Canada’s health care overlords have responded by looking for ways to rein in costs. And since prolonged end-of-life care is one of the biggest drivers of health spending, it’s not too surprising they’ve settled on a system that cuts some of those inconveniently expensive lives short.
In recent years, Canada began offering medically assisted suicide to patients across the country. With few exceptions, Canadian doctors who disagree with the practice aren’t allowed to tell their patients no. Most provinces mandate that doctors who won’t help patients kill themselves must at least give them a referral to a physician who will.
This isn’t simply a matter of respecting freedom of choice; it’s a form of rationing. The Canadian Medical Association issued a report in 2017 that said giving adults—and soon perhaps minors—a quick way out could save the country up to $136 million annually. “In a resource-limited health care system, anytime we roll out a large intervention…cost has to be a part of that discussion,” an author of the study told the CBC.
Countries like Canada have embraced socialized health care in the name of equality. That means the financial burden of expensive care is socialized as well. People with expensive medical conditions become problems for taxpayers and bureaucrats. Faced with unsustainable cost growth, there is a clear incentive to simply make the problem go away. But in this case, the “problem” is human life.
Even still, costs are growing fast. Independent researchers estimate that, in non-COVID times, Canada spends more on its residents than most developed nations if you adjust by age. Canadian health care authorities might temporarily reduce wait times with even greater spending, but an ever-growing budget for health care spending is plainly unsustainable.
Aging Beveridge systems like Canada’s aren’t just creaking under financial strain. They’re showing the deadly misconception at the heart of government-centric systems that purport to give everyone an equal right to health care. In practice, those systems treat human beings as disposable burdens on society.
The American Exception
The United States doesn’t have a totalizing government-run health care system like the ones in Canada and the United Kingdom. But Washington has built several smaller-scale Beveridge-like systems within our borders: Medicare, Medicaid, the Veterans Health Administration (VHA), TRICARE, and the Indian Health Service (IHS). And those systems have helped produce a health care cost crisis like no other country’s.
These fractured, overlapping systems aren’t as comprehensive as the NHS. But Medicaid is the largest single-payer system in the Organization for Economic Cooperation and Development, with 90 million Americans enrolled as of fall 2022. During the pandemic, the federal government forbade states from removing people from Medicaid rolls even if they were no longer eligible. This increase in the number of beneficiaries wasn’t matched with an increase in medical providers—quite the opposite, since one in five health care workers quit their job during the pandemic. Medicaid beneficiaries typically face much longer waits than people covered by private insurance, because low reimbursement rates discourage doctors from accepting patients. And just as in the U.K., some Americans spend months in the hospital because they have nowhere to be discharged to. Post-COVID health care access is bound to be even more constrained for Medicaid beneficiaries.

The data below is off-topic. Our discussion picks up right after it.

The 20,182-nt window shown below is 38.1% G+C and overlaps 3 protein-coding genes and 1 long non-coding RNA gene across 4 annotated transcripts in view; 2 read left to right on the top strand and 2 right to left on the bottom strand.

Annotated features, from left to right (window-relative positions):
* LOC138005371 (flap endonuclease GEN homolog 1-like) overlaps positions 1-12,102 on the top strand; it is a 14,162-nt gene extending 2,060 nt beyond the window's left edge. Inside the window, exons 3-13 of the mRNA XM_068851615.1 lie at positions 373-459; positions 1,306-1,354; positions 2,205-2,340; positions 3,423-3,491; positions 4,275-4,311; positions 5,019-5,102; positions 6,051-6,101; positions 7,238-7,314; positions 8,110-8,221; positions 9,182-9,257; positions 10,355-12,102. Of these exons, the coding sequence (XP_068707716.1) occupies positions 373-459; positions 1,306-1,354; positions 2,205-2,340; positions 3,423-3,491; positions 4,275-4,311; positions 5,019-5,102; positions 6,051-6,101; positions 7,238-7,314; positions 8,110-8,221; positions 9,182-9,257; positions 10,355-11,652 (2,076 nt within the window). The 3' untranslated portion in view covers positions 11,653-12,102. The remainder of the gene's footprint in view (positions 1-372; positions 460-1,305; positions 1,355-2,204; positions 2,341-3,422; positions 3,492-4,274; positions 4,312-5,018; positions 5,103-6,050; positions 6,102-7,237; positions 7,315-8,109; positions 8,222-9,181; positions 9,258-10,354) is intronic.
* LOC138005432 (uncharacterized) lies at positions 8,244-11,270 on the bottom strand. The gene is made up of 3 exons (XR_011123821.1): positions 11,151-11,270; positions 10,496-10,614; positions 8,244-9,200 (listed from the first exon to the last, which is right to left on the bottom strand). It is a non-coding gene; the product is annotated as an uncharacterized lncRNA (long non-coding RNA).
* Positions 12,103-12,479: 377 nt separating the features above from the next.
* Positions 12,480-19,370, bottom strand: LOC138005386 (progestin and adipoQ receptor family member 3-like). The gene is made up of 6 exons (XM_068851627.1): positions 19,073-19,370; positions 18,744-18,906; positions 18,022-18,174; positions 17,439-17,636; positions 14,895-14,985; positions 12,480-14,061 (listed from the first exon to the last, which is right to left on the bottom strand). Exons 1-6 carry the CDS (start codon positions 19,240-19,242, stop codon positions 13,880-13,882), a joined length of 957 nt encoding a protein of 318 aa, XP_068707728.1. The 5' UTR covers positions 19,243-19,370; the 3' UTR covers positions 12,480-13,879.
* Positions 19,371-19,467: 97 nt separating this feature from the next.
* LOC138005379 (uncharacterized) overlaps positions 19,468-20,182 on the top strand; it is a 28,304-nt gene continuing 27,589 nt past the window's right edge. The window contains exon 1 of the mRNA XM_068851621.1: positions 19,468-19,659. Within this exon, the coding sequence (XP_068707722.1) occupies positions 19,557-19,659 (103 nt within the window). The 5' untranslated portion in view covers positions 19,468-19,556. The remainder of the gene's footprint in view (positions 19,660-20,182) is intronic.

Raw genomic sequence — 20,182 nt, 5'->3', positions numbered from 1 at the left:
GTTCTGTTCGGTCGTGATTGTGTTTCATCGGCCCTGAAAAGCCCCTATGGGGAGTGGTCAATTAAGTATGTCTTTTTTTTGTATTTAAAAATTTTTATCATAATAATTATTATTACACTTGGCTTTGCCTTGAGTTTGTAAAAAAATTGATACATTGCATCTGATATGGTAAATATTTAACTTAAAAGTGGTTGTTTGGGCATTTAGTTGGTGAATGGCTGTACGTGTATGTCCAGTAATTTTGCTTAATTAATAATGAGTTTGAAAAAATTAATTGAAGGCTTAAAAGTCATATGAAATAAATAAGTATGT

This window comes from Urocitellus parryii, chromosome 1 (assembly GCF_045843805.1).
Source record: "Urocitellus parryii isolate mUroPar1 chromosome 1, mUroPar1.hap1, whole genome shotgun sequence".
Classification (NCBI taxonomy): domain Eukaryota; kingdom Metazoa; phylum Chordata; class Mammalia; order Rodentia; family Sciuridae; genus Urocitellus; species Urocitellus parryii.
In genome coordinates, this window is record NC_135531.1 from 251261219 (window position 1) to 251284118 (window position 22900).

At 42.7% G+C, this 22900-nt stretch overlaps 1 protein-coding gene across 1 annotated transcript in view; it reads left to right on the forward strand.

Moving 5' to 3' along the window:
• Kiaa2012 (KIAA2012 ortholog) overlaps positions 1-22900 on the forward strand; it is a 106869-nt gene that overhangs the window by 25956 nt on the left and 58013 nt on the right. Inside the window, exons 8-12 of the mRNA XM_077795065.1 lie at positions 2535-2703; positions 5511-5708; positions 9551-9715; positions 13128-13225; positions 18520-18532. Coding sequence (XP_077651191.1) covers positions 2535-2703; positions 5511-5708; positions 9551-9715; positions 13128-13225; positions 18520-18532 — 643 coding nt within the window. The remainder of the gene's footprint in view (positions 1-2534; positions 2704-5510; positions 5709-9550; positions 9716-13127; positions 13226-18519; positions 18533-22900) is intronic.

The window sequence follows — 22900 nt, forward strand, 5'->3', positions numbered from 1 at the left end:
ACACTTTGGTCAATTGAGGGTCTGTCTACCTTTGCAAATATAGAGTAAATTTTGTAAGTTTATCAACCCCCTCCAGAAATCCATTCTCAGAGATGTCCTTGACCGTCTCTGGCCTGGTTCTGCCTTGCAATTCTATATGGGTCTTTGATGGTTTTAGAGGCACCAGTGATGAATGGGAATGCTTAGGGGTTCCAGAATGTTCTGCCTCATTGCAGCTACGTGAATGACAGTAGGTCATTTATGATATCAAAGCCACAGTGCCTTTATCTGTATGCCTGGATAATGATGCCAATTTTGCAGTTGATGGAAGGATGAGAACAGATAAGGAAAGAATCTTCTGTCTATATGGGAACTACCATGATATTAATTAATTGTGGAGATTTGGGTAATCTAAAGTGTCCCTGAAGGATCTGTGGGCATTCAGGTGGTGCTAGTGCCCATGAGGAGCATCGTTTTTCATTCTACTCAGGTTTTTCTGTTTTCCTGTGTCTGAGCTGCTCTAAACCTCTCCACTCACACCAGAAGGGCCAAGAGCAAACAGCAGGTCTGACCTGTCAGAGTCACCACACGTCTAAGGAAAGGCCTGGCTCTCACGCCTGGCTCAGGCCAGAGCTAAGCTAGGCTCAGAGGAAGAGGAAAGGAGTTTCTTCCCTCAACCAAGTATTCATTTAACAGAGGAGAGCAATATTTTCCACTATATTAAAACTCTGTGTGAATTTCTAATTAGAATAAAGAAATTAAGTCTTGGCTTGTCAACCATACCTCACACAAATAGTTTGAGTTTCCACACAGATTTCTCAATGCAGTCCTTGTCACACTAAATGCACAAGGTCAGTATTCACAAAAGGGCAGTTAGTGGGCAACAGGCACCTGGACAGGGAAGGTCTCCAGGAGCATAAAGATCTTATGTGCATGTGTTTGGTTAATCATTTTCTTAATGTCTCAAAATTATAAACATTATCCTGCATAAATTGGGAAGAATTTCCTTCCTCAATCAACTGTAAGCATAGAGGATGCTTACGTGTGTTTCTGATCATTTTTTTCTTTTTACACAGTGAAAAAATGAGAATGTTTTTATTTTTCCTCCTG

Likewise, the VHA is infamous for long waits, inadequate care, and decrepit facilities. IHS dysfunction is among the reasons the pandemic had a disproportionate impact on Native Americans, with Natives’ life expectancy falling by more than six years from 2019 to 2021.
Medicare doesn’t suffer from the same problems. That’s partly thanks to its status as the default health care option for seniors, who vote in large numbers. And it’s partly due to the fact that almost half of Medicare beneficiaries are on privately run plans that have a semblance of market function.
People often think of American health care as a free market system, but those government programs have blocked market forces. So even though more than half of Americans have private insurance, our single-payer systems end up influencing prices, clinical decisions, and innovation in the private market as well.
One area where public systems’ pitfalls are felt acutely is state-of-the-art therapies. The addition of Aduhelm, an expensive new drug against Alzheimer’s disease, to Medicare’s formulary in 2021 led to a big increase in Medicare premiums. What if multiple top-dollar drugs hit the market the same year? In the U.S., Medicare and Medicaid patients may not be able to use insurance to buy them.
There is a silver lining, though: Patients can choose to spend their own money out of pocket to try them. And they can do that for every health care good and service in America. In Canada, they would have to physically exit the country to be allowed to use their own dollars for such care.
Private health care providers may not inspire Broadway-style Olympic tributes, but squelching them has been disastrous for the citizens of countries stuck with ailing single-payer systems. Extra government spending, rationing, and grisly decisions about end-of-life care can delay the inevitable for such systems, but not forever.